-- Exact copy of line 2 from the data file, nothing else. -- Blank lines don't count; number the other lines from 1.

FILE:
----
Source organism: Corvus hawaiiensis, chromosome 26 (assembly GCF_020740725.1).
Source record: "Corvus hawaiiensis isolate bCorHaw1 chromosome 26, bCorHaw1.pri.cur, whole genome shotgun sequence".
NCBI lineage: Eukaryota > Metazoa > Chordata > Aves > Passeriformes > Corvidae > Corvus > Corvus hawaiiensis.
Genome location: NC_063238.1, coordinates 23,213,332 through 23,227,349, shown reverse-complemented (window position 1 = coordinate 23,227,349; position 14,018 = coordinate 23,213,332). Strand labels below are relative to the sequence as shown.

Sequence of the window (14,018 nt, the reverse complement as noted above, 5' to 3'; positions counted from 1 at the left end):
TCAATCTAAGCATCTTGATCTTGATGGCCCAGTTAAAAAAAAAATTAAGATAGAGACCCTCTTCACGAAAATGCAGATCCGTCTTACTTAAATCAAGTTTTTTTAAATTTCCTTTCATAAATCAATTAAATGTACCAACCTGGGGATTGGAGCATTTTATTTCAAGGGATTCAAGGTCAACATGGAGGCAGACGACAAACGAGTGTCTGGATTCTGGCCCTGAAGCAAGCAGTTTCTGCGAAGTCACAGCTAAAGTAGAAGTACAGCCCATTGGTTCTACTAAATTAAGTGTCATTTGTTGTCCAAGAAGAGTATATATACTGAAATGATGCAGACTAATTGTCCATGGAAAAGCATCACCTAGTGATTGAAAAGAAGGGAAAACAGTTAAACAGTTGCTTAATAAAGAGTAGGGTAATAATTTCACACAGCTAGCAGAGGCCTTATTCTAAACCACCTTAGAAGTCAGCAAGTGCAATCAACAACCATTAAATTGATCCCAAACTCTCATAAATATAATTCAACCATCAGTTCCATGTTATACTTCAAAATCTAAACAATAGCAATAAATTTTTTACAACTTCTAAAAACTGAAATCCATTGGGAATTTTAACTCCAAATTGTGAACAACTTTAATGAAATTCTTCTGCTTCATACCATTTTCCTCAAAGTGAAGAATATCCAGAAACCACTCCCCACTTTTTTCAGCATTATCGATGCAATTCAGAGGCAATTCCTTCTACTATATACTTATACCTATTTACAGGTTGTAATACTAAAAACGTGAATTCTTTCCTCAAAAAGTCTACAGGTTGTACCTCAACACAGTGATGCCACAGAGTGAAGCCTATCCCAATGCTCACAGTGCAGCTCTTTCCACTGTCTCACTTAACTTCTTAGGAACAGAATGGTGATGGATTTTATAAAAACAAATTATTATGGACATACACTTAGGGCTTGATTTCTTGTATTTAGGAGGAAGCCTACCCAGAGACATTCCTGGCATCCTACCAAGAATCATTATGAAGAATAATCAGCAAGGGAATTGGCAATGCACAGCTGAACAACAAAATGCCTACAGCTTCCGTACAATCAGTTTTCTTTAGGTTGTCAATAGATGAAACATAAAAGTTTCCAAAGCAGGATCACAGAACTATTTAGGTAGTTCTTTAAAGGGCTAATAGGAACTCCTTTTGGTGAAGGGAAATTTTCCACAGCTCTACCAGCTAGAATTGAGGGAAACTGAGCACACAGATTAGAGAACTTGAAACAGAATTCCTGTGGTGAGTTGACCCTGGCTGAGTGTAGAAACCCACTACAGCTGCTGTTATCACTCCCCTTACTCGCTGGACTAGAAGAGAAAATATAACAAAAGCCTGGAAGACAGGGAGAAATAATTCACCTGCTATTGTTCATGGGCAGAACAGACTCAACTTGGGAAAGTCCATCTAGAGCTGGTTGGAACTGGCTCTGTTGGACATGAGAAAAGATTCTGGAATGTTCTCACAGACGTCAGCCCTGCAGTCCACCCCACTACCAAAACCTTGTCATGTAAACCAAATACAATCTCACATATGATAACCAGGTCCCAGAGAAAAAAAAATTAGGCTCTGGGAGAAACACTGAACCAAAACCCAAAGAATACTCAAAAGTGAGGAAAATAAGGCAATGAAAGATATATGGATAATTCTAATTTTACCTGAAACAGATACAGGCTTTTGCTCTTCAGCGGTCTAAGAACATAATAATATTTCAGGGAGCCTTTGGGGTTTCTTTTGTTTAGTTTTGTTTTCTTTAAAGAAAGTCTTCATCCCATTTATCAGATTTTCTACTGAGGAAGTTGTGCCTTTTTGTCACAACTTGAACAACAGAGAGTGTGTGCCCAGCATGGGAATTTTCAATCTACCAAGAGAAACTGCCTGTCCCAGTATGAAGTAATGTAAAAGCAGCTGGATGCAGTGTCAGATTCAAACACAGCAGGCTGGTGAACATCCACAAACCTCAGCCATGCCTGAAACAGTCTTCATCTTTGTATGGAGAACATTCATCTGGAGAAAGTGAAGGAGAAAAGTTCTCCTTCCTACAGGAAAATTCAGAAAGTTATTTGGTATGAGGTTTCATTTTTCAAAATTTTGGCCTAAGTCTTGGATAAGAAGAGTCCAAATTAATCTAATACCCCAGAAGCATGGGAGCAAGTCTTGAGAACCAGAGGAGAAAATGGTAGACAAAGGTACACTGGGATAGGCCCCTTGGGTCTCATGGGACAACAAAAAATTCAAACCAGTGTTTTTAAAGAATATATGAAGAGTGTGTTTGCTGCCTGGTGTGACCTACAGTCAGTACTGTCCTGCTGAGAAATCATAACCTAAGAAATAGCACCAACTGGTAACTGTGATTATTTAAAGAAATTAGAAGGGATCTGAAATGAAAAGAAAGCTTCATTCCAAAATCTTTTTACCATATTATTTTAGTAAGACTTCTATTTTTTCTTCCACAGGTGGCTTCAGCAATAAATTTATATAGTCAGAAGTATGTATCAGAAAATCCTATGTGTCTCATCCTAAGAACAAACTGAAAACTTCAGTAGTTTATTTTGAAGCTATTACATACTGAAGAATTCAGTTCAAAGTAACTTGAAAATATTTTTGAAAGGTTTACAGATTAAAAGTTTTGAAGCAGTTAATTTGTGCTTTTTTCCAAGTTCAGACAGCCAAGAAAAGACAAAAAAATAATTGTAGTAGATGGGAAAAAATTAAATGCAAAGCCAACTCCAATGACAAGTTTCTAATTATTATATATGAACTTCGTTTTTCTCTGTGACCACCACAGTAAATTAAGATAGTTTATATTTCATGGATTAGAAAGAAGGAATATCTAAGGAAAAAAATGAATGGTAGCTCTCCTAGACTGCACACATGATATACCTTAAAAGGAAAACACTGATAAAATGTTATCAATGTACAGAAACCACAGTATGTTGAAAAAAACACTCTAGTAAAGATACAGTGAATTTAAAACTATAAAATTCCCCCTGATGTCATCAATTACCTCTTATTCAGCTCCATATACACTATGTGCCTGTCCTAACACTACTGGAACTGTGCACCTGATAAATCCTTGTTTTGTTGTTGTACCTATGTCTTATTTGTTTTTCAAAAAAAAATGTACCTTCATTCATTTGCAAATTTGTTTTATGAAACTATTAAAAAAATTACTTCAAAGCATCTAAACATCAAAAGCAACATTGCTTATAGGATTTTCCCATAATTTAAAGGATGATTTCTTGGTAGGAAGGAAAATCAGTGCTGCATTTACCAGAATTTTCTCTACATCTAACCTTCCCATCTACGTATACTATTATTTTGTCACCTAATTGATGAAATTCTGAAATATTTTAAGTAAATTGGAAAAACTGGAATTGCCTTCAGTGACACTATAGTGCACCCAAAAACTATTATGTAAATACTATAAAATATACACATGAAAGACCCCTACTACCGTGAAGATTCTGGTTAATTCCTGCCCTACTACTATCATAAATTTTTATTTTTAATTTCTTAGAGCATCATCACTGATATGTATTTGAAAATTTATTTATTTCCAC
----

Source record: "Corvus hawaiiensis isolate bCorHaw1 chromosome 26, bCorHaw1.pri.cur, whole genome shotgun sequence".